Thursday, 23 September 2021 13:20

Review: 'A Slippery Slope' Hilariously Brings Farce Into the Modern Age

Written by  Marin Heinritz
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"A Slippery Slope" at Barn Theatre. "A Slippery Slope" at Barn Theatre. Courtesy Photo

The new American sex farce, “A Slippery Slope” now in production at The Barn Theatre could be a very slippery slope, indeed. One can’t help but wonder if this historically sexist genre must be left behind at this point in time.

But what one discovers upon seeing the premiere of this delightful new show, a sequel to last season’s “In Hot Water,” is that there is nothing at all to worry about. For what’s old and sexist is new and a little bit progressive and even woman-centered in this comedy that’s light as freshly-fallen snow. All while retaining that which we love about farce: it’s quick, absurd, hilarious, and offers surprising physical comedy.

Written by and also starring Barn Managing Director Patrick Hunter, and directed by Brendan Ragotzy, the silly situation reveals itself when an extended family lands at Michigan ski lodge Morning Wood Ridge, the name of which provides endless jokes and double entendres, just one example of cleverness with language that shows up throughout the play.

Ridiculousness ensues when a migrating positive pregnancy test surprises the three siblings, their spouses, a babysitter, the lodge owner, and a ski instructor, who largely misinterpret what they see, hear, and do, often because they’ve been set up by one or more of the others who also are working from incorrect assumptions and misinformation.

Wrong hookups; a just-barely evaded, unwanted threesome; pitiful, unnecessary drunkenness; and a slippery spot on the floor as well as an indoor snowball fight and a fencing duel with ski poles are but a smattering of what inspires laughter. And, of course, everything works out in the end. All the hurt feelings and misapprehensions ultimately disappear into thin air.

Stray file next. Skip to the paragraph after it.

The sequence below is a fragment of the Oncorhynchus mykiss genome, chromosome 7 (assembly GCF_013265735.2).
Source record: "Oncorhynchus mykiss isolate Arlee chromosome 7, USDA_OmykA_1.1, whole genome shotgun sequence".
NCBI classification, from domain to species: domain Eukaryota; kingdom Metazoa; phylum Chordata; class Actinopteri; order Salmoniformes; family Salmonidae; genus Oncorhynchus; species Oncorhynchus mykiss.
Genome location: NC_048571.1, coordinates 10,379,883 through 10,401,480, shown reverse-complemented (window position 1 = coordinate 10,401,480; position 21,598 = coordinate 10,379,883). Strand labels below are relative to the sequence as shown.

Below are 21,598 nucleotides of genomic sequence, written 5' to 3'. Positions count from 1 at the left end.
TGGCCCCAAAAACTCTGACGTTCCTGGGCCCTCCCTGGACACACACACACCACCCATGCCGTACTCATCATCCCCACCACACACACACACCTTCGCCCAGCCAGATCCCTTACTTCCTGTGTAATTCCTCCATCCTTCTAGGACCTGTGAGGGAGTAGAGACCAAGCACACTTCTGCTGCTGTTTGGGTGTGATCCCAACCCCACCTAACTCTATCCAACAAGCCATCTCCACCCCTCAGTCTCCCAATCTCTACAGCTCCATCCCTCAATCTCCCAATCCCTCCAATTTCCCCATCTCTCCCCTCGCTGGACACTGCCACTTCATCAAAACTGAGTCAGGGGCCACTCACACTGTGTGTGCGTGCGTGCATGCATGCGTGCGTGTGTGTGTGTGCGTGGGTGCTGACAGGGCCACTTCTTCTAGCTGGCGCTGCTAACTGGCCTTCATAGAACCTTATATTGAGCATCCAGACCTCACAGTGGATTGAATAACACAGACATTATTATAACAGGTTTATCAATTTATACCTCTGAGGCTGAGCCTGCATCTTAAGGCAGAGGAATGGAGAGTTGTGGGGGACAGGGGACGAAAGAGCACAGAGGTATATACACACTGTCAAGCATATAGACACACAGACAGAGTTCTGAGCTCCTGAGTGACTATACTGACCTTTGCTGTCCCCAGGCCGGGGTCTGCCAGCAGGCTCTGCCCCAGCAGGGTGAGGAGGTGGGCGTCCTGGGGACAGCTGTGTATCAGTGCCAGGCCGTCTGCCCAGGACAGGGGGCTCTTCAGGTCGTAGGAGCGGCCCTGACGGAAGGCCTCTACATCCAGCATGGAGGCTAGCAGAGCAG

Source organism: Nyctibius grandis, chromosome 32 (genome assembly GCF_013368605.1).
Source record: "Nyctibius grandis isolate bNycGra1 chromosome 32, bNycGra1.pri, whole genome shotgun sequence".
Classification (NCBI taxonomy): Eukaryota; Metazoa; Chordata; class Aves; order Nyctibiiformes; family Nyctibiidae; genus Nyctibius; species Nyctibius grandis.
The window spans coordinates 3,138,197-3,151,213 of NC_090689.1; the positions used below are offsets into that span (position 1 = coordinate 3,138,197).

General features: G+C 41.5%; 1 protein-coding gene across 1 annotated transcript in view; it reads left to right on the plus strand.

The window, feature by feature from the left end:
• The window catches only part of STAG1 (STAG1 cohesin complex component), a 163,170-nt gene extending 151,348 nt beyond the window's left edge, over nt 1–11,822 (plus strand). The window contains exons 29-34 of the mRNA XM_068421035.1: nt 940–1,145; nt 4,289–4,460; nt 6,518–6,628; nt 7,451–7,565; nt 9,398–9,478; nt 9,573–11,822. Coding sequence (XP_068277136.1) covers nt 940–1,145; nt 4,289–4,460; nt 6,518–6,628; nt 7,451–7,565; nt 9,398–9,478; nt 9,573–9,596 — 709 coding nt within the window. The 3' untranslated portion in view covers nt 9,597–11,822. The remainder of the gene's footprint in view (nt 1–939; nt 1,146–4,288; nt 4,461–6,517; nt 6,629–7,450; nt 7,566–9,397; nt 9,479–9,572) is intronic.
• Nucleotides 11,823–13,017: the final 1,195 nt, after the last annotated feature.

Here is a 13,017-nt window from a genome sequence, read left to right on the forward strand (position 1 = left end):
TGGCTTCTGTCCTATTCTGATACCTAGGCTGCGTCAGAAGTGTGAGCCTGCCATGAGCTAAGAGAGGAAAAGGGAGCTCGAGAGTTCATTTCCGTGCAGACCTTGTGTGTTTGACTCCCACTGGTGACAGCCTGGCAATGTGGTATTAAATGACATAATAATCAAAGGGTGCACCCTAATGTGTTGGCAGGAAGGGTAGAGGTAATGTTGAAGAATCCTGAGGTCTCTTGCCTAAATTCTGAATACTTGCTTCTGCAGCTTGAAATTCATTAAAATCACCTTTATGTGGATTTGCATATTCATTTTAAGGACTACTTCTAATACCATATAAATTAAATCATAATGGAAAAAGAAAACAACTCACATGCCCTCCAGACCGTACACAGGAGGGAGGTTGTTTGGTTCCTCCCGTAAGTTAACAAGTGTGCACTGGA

All of it works so very well largely because of the strong performances. Every character is deeply flawed, and yet each is distinctly likable because of how the actors portray them and create believable relationships amid ridiculous circumstances.

And the women, ultimately, run the show. Melanie Wehrmacher is a wonderfully stern Shirley, family protectress and ball-busting wife to Kenny, played remarkably by Charlie King, whose drunkenness, like every potential overplayed cliché in the show, has genuine motivation, fueled ultimately by kindness and care, and comes off as very real and very funny.

The relationship between Peter and Melanie also comes off as very real and very funny—even when they must confront their suspicions about each other. Played by real-life husband and wife Patrick and Melissa Cotton Hunter, their ease and naturalness together is palpable.

The relationship Cotton Hunter builds with Lexi Pinnata as babysitter Becca is also terrifically natural and easy, and there’s genuine warmth between Penelope Alex as Pamela and Steven Lee Burright as her husband Harry.

And yet some of the funniest moments and lines emerge from outside the family system with Joe Pehrson as hillbilly lodge owner Norm and Luke Ragotzy as the ambiguously foreign, sexy ski instructor Jan.

It’s a wonderful ensemble cast that works beautifully together. Their timing is everything, and the physical comedy, though not terribly over-the-top as it can be in some farces, is excellent.

All of the action takes place in the terrific space designed by Steven Lee Burright to very much resemble a knobby pine paneled Michigan ski lodge with four doors through which the actors “ski in, ski out,” with lighting design by Michael McShane. Melanie Wehrmacher’s costumes, Sydney Weiser’s props, and original music by Troy Benton further set the mood, and create time and place.

“A Slippery Slope” mercifully apolitically skis along the edge of political correctness with an absurd family comedy that’s utterly ridiculous, comfortably real, and conscious of its time. It restores its own genre, the American sex farce, and saves it from misogyny with genuinely loving relationships between people who actually desire each other — and by placing women in the all-knowing driver’s seat.

Here the men are the ones who are confused, and it turns out to be a very enjoyable experience — something, in fact, very much worth laughing about.

A Slippery Slope
Barn Theatre
Sep. 21-26

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